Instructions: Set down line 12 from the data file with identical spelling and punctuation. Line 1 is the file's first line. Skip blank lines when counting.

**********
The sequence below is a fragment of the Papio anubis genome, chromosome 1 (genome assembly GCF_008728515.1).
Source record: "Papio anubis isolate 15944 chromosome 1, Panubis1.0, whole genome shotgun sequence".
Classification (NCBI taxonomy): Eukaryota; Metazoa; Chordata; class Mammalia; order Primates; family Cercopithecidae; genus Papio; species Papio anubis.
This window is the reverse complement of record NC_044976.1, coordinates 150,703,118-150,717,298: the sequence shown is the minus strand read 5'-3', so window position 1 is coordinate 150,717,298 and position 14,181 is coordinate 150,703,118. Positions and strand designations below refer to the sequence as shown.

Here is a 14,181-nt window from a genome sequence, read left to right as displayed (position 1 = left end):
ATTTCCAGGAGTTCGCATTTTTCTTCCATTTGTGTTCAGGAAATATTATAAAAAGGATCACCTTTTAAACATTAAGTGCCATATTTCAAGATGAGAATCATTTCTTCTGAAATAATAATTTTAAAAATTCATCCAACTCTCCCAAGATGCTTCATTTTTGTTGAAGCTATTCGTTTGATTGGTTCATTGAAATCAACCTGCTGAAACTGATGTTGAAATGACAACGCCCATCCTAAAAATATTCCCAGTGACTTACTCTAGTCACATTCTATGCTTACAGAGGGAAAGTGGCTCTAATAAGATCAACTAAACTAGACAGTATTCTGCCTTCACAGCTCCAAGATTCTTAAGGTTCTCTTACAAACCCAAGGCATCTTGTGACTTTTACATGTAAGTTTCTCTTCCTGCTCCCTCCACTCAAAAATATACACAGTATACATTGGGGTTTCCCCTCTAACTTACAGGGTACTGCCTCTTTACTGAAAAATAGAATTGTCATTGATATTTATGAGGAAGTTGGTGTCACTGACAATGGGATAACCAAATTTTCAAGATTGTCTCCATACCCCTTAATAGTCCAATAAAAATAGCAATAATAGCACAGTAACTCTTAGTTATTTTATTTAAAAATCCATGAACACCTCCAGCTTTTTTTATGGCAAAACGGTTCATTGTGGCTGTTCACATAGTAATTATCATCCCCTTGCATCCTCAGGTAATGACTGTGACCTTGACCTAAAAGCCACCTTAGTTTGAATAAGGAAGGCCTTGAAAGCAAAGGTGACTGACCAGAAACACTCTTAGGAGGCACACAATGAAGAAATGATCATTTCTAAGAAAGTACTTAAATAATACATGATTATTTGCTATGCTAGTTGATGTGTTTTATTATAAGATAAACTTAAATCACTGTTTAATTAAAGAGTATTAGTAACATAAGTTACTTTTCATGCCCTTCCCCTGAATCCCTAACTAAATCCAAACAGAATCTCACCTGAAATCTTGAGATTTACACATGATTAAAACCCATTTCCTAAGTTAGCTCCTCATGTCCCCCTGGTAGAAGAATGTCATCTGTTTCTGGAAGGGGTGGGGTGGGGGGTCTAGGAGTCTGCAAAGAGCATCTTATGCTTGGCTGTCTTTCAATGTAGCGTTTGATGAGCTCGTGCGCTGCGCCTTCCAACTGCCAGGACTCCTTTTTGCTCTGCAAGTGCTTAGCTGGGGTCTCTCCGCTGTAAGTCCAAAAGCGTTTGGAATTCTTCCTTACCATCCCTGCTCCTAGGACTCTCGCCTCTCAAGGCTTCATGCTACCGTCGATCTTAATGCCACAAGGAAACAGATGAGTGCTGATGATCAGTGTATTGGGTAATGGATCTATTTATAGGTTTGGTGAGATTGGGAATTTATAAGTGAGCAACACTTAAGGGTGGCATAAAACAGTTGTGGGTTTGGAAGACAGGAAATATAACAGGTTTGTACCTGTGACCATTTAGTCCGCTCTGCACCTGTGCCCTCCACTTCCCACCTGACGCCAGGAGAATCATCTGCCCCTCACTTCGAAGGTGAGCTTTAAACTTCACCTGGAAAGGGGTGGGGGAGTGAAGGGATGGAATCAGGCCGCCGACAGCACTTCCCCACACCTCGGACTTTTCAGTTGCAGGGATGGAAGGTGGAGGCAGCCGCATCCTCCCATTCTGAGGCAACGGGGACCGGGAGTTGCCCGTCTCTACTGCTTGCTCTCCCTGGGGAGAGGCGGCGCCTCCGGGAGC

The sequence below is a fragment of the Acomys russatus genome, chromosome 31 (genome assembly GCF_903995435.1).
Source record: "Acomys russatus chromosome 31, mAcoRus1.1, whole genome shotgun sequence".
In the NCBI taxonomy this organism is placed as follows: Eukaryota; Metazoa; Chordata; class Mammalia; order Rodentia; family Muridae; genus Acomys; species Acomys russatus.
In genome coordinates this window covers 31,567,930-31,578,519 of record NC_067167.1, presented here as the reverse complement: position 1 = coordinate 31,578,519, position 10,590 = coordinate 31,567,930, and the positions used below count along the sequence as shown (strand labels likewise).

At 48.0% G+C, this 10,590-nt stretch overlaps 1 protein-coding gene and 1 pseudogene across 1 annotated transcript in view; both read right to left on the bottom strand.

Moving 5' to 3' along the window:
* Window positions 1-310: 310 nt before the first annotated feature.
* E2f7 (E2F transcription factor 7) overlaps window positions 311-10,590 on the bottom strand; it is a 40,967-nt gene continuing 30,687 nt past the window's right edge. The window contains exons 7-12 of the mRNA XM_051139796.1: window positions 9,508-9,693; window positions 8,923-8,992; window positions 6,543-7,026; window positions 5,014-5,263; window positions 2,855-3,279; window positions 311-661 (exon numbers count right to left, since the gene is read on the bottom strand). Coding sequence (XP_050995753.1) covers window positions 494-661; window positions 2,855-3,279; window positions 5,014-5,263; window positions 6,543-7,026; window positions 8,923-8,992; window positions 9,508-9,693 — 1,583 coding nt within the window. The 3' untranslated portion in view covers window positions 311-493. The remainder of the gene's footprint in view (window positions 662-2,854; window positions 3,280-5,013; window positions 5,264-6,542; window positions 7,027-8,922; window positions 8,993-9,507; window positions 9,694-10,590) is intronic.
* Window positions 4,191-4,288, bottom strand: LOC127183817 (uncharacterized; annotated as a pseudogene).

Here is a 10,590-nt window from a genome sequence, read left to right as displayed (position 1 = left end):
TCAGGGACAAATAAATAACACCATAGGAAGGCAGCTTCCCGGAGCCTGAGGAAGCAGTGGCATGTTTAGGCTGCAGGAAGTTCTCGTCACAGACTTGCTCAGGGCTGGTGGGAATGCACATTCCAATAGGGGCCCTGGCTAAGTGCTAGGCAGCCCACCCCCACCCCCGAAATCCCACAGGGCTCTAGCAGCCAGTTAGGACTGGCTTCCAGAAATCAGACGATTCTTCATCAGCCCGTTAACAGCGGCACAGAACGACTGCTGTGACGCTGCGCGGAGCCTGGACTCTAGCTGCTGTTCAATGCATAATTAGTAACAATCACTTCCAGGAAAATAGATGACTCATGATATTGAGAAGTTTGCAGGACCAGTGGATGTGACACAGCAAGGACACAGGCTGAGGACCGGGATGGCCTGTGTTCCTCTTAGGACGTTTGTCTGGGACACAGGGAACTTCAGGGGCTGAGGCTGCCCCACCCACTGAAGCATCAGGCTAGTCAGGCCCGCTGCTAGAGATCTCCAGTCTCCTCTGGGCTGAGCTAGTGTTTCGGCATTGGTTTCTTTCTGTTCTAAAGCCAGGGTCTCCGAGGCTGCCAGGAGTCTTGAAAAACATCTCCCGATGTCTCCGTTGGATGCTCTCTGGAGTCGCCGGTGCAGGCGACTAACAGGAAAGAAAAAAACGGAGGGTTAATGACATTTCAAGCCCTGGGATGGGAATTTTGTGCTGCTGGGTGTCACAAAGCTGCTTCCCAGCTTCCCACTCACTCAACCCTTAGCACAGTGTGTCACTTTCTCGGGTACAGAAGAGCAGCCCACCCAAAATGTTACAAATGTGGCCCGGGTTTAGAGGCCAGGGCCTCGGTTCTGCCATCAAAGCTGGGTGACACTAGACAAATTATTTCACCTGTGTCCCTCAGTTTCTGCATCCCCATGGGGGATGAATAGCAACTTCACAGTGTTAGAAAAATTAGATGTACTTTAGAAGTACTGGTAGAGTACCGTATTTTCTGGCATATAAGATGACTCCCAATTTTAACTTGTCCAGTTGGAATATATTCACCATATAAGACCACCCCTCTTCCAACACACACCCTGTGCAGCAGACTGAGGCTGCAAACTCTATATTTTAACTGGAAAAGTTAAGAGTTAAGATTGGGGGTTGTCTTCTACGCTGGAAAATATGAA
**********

Moving 5' to 3' along the window: